Leisure time has become more consumer-oriented, and large income disparities can alienate friends, according to a piece run by Jyväskylä’s Keskisuomalainen.
“As friends are seen during leisure time, large differences in income can make a big impact,” according to Professor of Sociology Terhi-Anna Wilska from the University of Jyväskylä.
Having a low income can affect, for instance, whether you can attend a friend’s coffee meeting, dinner, shop, or travel together, Wilska noted, adding that income inequality may have become more pronounced and visible in the 21st century as leisure time has become more driven by consumption habits.
Wilska told readers that income disparities can gradually alienate friends, since most people usually prefer to stay out of financially draining situations rather than reveal their low income.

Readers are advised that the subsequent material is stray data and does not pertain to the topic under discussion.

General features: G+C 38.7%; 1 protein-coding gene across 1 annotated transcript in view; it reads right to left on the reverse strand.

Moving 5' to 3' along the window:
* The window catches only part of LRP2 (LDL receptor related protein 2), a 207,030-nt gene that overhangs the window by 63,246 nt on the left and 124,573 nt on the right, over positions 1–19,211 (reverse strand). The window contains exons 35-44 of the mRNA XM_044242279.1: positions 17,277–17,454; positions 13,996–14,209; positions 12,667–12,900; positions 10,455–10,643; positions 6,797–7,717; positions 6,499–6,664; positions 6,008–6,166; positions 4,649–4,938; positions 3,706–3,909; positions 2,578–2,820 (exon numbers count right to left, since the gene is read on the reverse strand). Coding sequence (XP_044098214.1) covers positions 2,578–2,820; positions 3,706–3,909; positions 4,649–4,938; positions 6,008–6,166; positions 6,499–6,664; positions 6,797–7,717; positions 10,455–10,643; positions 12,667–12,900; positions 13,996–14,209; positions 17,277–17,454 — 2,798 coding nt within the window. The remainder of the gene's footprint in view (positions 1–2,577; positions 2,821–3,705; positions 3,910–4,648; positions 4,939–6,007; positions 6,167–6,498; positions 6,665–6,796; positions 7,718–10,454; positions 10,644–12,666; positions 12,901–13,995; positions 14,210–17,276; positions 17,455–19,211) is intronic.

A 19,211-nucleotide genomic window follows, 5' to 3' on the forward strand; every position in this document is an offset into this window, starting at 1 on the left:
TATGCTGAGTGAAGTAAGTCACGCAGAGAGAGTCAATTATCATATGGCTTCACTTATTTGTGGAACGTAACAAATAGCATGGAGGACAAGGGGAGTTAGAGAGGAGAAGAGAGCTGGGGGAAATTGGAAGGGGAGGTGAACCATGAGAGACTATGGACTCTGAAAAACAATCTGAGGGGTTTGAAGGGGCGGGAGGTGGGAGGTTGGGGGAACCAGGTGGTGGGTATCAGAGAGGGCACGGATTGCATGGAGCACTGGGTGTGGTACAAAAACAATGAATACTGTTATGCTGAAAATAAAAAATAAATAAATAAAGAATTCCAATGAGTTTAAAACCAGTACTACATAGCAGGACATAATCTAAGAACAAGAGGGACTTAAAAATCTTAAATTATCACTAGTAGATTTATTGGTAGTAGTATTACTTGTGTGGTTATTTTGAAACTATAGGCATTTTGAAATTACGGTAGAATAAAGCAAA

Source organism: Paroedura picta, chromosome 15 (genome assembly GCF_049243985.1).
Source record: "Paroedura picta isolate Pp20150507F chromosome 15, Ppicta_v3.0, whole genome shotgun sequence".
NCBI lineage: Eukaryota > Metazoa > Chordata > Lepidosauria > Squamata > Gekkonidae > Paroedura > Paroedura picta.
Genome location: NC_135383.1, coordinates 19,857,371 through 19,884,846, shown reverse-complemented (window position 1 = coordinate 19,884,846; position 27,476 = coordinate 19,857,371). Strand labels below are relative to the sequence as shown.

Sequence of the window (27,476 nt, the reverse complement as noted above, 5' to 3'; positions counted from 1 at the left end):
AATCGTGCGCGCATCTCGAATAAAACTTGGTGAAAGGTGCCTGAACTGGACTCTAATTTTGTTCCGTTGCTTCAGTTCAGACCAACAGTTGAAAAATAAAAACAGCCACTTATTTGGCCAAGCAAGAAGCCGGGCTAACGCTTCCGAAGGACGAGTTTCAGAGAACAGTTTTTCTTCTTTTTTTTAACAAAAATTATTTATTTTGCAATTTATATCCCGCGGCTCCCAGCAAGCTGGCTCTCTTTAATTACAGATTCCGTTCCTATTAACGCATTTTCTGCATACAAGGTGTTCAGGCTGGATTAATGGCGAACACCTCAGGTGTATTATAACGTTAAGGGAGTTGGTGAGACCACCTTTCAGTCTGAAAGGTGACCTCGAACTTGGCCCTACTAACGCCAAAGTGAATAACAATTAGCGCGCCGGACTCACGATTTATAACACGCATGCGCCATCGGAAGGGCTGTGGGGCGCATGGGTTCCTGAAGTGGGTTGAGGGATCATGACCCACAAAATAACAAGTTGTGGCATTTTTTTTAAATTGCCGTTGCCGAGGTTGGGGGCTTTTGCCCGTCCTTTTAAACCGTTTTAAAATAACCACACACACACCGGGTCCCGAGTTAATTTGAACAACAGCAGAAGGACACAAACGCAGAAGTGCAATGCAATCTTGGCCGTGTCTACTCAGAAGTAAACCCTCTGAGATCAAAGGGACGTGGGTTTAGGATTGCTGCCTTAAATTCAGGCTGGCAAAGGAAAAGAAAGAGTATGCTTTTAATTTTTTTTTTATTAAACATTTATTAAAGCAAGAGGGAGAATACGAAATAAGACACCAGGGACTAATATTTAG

“The Finnish culture of sharing isn’t as strong as that of many other European countries, for example, and people here find both roles difficult: offering and receiving. In more communal cultures, it is normal for the wealthier individual to pay if the other lacks money,” Wilska said.
Wilska concluded that people in Finland should talk more openly about money, their wages, and also their financial problems, since openness could reduce the shame associated with low income.
YLE NEWS 15.8.2022
Monday’s papers: Income inequalities, Helsinki housing, petrol prices